Is declawing cats bad? There are some aspects of companion feline care that fall into a gray area between right and wrong, good and bad, humane or inhumane. Unfortunately, declawing cats isn’t one of them. Before I first looked into it, I didn’t realize just how dramatic this surgery is. It’s not just clipping off your cat’s nails, as you might first think. Instead, the process is painful, stressful, and has a long term negative impact on your cat. In this article, I’ll address the controversial practice of cat declawing, talk about whether there is any humane way to deal with cat claws and discuss alternatives available to you. I’ll give you the information and tools to make good choices in companion cat care.
- What is declawing?
- Is declawing cats bad?
- Is there a humane method?
- Are there any benefits?
- Alternatives to consider
What is Cat Declawing?
Imagine you go to the doctor. Your feet are healthy. So are your toes. But the doctor tells you that they are going to amputate – cut off – the last section on each of your toes anyway. This is exactly what happens when a cat gets surgically declawed. The procedure is called onychectomy.
The veterinary surgeon goes in and cuts off the last part of each of the cat’s toes. This removes the claw itself and also what the claw is attached to – a section of the toe bone called the phalange. The operation is classified as major surgery and leaves the cat permanently crippled in ways both obvious and not so obvious. And onychectomy is not a single major surgery, but rather a series of surgeries that can number as many as 20 single amputations at a time. Sounds intense, right? Well, there’s more!
In addition to the claws and last digit of bone, portions of the cat’s nerves, ligaments, muscles, cartilage and soft tissue are severed. Recovery is long and painful and often creates lasting secondary complications both physically and psychologically.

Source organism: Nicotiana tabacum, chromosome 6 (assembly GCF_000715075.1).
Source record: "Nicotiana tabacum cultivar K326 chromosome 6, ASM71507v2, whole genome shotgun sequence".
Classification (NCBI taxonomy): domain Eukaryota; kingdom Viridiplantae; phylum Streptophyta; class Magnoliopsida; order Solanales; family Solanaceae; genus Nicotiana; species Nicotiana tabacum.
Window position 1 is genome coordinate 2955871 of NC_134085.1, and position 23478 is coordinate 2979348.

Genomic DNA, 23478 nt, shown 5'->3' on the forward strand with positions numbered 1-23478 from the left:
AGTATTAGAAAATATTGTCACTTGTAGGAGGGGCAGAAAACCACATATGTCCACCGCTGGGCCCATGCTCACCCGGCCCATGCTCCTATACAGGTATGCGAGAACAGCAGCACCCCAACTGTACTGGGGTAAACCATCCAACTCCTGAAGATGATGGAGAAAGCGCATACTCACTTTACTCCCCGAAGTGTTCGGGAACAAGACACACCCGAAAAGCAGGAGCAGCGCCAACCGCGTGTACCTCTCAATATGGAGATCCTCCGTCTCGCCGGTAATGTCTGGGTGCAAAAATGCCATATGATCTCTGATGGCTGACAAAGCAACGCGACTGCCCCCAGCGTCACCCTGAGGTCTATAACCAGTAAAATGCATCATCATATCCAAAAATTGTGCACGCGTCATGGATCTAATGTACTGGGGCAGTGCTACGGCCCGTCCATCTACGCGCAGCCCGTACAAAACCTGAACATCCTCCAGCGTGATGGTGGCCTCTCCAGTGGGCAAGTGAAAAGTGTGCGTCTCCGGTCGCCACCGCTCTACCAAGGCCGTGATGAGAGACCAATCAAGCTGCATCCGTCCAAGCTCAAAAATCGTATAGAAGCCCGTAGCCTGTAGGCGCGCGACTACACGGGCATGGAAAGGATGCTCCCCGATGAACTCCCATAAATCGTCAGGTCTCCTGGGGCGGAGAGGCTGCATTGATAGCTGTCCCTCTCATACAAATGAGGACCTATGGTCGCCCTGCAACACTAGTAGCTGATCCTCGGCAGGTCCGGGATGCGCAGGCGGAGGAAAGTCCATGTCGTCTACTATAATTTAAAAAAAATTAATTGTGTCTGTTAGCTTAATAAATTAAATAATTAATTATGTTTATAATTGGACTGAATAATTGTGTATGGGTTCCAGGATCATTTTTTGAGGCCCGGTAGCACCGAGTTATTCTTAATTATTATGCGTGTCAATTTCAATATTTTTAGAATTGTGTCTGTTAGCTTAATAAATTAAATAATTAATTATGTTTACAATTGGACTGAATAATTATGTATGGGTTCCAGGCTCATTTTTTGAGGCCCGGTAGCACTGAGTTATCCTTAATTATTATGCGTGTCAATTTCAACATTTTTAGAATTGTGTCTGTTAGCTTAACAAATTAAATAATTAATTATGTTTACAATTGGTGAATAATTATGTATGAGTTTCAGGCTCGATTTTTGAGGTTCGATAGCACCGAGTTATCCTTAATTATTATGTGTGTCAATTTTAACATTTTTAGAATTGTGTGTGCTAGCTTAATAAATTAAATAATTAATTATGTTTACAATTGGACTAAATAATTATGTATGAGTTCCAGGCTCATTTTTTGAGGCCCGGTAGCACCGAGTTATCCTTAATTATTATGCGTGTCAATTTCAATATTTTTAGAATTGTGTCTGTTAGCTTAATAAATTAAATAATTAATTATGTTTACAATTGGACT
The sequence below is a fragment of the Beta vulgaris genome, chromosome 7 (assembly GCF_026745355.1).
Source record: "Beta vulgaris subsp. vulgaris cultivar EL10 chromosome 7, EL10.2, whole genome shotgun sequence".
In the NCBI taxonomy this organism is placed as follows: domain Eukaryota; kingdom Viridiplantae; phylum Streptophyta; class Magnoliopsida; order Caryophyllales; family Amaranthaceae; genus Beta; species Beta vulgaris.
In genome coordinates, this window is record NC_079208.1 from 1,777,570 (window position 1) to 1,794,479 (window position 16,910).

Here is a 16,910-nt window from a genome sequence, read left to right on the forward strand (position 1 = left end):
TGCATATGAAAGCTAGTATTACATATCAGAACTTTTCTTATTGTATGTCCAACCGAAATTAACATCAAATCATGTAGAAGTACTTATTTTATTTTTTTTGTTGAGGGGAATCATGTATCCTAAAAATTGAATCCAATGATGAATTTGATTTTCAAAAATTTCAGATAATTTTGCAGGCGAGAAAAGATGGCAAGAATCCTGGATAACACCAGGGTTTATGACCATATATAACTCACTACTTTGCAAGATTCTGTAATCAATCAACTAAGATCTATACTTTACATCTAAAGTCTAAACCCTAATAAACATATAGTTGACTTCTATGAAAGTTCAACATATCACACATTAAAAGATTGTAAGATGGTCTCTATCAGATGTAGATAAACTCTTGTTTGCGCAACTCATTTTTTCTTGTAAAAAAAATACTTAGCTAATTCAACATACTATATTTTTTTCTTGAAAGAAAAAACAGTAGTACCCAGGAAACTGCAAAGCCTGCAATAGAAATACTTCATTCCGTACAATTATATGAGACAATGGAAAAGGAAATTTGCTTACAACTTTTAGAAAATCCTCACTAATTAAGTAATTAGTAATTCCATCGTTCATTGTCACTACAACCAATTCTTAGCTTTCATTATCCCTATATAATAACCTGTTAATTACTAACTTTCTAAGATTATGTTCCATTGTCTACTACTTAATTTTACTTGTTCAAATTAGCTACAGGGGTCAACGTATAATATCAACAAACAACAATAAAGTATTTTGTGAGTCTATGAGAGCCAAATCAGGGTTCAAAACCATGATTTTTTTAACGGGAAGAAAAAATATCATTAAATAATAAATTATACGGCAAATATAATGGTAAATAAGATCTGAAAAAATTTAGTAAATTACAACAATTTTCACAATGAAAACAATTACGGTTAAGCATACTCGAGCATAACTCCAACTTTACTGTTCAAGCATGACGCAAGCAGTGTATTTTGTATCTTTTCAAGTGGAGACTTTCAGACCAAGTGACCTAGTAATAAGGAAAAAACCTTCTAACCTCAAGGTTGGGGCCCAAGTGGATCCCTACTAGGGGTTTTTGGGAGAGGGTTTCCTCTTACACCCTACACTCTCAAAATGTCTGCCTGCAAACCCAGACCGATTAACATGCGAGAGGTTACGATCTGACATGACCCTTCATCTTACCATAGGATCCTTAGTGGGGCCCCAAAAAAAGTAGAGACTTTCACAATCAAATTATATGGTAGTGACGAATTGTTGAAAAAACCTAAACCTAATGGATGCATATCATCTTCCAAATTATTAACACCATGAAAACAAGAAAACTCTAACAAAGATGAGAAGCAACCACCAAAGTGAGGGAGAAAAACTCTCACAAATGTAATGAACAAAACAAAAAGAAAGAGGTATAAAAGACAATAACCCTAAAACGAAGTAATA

Is Declawing Cats Bad?
Cat declawing is irreversible. Once the claws and the phalanges and associated tissues are removed, they are gone forever. Not only does the cat have to spend the rest of their life walking on the cartilage of the second knuckles of their feet, but they lose the sensory awareness that having claws gives them. Some cats even begin chewing at their already mutilated toes as a result of the surgery.
The cat also loses other abilities. This includes the ability to defend themselves if the need arises, the ability to jump and land safely, the ability to do some personal grooming tasks and the ability to scratch, which is a normal and natural cat behavior.
Less obvious secondary complications often include post-surgical back pain from the spinal imbalances created from partial toe removal and avoidance of harsh-feeling surfaces, like the litter box with its gravel, crystal or hard clay substrates.